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More up-front disclosure by travelers could cut intrusive screenings

By Paul Courson, CNN
STORY HIGHLIGHTS
  • Some passengers are concerned about the "pat-down" screening
  • Others worry about privacy issues linked to body scanners
  • New technology is being tested, Pistole says

Washington (CNN) -- The head of the Transportation Security Administration says airline travelers could minimize their exposure during the screening process by disclosing more about themselves up front.

John Pistole said Thursday that the use of detailed identity profiles would be part of a shift toward the greater use of intelligence to try to disrupt potential terrorist activity against commercial flights.

"There are groups of people out there, the very frequent travelers, who are willing to provide information," Pistole said in remarks to a lawyers' group. So, he continued, for a fee, "if you don't want to stand in line, here's what we can do."

Pistole said passenger identification would be more stringent than the typical name, date of birth and gender now required to board a jetliner -- information he described as "not much to go on."

He said a trusted traveler program would apply to "those individuals who are willing to disclose more information about themselves in exchange for a different level of screening."

The TSA administrator did not explain exactly what elements in the screening process a passenger could avoid, saying only that it would involve "more identity-based screening than the physical screening."

He said the change would be similar to a decision last November to expedite airline pilots through the screening process.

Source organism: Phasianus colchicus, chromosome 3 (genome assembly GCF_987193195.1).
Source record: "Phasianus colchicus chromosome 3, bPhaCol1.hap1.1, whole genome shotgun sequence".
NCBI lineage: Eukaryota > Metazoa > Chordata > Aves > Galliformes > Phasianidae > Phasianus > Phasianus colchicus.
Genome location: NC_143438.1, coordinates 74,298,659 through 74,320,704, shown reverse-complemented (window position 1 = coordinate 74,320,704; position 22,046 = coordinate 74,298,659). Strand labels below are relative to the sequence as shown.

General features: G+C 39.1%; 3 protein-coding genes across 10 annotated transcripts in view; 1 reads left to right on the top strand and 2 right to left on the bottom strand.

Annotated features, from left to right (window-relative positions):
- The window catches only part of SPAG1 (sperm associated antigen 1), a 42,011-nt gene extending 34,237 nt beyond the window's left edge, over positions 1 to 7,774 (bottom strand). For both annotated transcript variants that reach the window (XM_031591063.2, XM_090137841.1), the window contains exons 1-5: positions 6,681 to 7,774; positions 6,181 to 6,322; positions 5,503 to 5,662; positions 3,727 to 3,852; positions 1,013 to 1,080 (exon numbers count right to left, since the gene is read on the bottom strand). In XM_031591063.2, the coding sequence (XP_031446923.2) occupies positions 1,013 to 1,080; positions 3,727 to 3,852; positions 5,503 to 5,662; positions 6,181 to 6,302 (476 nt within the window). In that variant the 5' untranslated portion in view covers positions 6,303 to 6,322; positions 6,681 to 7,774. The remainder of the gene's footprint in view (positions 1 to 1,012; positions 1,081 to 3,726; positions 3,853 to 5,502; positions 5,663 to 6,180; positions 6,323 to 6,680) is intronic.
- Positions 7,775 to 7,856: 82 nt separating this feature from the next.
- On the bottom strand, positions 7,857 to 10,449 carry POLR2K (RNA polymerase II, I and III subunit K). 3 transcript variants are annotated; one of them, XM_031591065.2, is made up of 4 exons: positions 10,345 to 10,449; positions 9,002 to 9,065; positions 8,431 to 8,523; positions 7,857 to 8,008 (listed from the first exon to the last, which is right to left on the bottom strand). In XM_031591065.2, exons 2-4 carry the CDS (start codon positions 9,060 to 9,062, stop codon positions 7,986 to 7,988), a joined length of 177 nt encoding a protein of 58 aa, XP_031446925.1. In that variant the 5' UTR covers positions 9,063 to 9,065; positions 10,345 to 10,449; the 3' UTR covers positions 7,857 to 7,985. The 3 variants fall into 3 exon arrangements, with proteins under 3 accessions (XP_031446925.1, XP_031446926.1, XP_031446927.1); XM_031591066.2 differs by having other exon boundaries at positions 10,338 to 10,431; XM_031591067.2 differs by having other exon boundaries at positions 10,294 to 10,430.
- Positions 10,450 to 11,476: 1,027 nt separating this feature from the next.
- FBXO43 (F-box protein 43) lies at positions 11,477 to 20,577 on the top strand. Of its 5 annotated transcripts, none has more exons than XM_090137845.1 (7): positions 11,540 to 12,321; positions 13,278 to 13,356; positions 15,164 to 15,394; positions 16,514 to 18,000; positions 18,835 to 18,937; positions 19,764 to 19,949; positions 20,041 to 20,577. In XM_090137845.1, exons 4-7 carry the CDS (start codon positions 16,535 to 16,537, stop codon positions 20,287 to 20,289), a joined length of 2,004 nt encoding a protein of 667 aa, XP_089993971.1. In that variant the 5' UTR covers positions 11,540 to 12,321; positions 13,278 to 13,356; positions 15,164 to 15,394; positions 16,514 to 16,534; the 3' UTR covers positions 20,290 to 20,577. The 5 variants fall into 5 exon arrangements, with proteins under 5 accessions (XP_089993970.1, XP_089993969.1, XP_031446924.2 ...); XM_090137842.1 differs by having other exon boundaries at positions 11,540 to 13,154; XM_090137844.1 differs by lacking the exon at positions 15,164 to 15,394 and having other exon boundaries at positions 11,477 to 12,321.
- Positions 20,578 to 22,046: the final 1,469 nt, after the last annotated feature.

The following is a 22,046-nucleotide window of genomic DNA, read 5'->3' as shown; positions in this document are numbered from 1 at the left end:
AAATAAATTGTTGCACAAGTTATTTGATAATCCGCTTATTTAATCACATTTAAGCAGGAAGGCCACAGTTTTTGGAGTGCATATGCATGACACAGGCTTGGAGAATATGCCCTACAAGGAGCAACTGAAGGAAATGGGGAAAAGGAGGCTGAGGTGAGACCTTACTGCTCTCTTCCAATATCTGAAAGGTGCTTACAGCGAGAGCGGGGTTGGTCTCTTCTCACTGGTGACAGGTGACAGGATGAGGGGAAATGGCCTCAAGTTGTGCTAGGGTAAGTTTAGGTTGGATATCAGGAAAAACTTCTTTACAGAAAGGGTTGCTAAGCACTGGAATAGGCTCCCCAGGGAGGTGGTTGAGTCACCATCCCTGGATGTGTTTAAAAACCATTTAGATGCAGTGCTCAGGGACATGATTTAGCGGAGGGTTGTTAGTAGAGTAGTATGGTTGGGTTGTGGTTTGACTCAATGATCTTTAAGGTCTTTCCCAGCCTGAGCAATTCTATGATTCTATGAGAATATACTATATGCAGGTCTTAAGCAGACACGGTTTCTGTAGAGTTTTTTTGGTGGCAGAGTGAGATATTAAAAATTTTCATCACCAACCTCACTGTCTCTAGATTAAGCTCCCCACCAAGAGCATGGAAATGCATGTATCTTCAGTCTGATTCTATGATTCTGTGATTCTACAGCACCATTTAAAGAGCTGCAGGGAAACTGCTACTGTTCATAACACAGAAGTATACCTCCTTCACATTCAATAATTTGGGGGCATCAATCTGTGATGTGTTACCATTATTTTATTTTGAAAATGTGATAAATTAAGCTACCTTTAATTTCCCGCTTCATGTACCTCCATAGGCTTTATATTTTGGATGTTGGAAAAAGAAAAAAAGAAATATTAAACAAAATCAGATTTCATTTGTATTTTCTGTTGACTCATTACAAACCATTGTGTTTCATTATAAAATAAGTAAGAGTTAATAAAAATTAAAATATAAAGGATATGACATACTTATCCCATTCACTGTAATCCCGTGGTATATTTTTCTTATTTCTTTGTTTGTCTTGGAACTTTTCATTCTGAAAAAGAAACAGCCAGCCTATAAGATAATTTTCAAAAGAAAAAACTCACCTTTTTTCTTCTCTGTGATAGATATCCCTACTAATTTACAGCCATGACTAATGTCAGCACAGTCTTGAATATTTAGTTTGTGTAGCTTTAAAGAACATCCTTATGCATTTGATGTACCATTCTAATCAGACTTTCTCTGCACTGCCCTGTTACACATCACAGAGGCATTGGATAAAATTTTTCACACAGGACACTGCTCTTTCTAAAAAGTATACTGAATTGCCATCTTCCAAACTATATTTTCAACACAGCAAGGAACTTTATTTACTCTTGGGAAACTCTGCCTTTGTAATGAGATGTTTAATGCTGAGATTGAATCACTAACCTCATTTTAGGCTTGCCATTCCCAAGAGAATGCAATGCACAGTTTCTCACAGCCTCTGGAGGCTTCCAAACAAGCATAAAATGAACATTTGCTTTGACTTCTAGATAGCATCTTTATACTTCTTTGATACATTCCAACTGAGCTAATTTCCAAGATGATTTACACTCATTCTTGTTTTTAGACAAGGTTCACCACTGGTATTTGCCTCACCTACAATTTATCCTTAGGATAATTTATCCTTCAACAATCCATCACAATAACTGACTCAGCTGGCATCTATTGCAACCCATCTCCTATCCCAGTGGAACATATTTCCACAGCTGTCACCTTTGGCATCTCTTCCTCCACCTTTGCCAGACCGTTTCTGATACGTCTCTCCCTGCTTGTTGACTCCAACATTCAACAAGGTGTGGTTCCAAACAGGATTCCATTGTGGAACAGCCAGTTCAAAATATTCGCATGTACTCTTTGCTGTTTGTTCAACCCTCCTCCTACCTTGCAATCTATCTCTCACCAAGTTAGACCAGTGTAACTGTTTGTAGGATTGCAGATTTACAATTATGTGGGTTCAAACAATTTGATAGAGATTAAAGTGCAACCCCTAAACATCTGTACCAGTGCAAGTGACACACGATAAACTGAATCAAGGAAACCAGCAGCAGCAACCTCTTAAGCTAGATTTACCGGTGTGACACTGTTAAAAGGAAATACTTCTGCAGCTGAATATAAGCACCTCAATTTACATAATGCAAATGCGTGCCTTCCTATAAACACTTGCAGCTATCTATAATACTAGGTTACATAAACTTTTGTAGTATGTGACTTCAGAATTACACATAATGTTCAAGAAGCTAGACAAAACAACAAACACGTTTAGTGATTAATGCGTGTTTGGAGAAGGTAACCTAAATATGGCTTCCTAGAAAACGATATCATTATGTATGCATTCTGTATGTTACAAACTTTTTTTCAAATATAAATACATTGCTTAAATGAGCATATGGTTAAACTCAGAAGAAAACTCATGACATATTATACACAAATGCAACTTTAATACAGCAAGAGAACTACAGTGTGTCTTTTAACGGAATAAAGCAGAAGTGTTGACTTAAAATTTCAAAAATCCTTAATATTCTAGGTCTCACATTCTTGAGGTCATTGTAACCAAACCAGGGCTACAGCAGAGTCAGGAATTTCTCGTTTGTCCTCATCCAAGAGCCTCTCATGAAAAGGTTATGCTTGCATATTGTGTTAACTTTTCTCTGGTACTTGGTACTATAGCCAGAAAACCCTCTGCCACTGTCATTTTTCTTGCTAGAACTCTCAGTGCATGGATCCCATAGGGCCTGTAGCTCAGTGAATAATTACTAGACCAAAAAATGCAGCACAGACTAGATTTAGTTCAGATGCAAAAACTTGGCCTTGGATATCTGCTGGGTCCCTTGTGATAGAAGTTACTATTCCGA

Pistole's appearance before the American Bar Association was his first public event since the TSA implemented a controversial "pat down" protocol that many passengers find intrusive.

He briefly addressed that controversy, saying that body scanning technology may someday make physical searches less necessary. "We try to make sure we're using the least intrusive means of protection; that we are sensitive and tuned to those privacy issues."

As an example, Pistole said he visited Reagan National Airport in Arlington, Virginia, Wednesday to review the testing of an automated body scanner used in the Netherlands. That scanner portrays the human form as a generic stick figure or "blob," rather than displaying a detailed anatomy.

"I think it completely addresses the privacy and modesty issue that many people have concerns about," he said, explaining if something triggers the machine, it will place a box over the region of the passenger warranting more inspection.

Describing how a test subject deliberately walked through the machine with a pager on his belt, Pistole said, "The passenger and the security officer see the image at the same time, and there's a yellow box on the left hip, and let's try to resolve that."

The TSA, part of the Department of Homeland Security, won a federal court ruling Wednesday that it does not have to reveal photographs illustrating the level of detail possible in the latest generation of body scanning machines.

Activists concerned about privacy issues went to court to try to obtain some 2,000 "whole body images" of test subjects passing through the machines. But a federal judge said those concerns are outweighed by the need to keep potential terrorists in the dark about the effectiveness of the body scanners.

Pistole did not mention Wednesday's court ruling in his prepared remarks, and later declined to answer a CNN request for his reaction to the decision.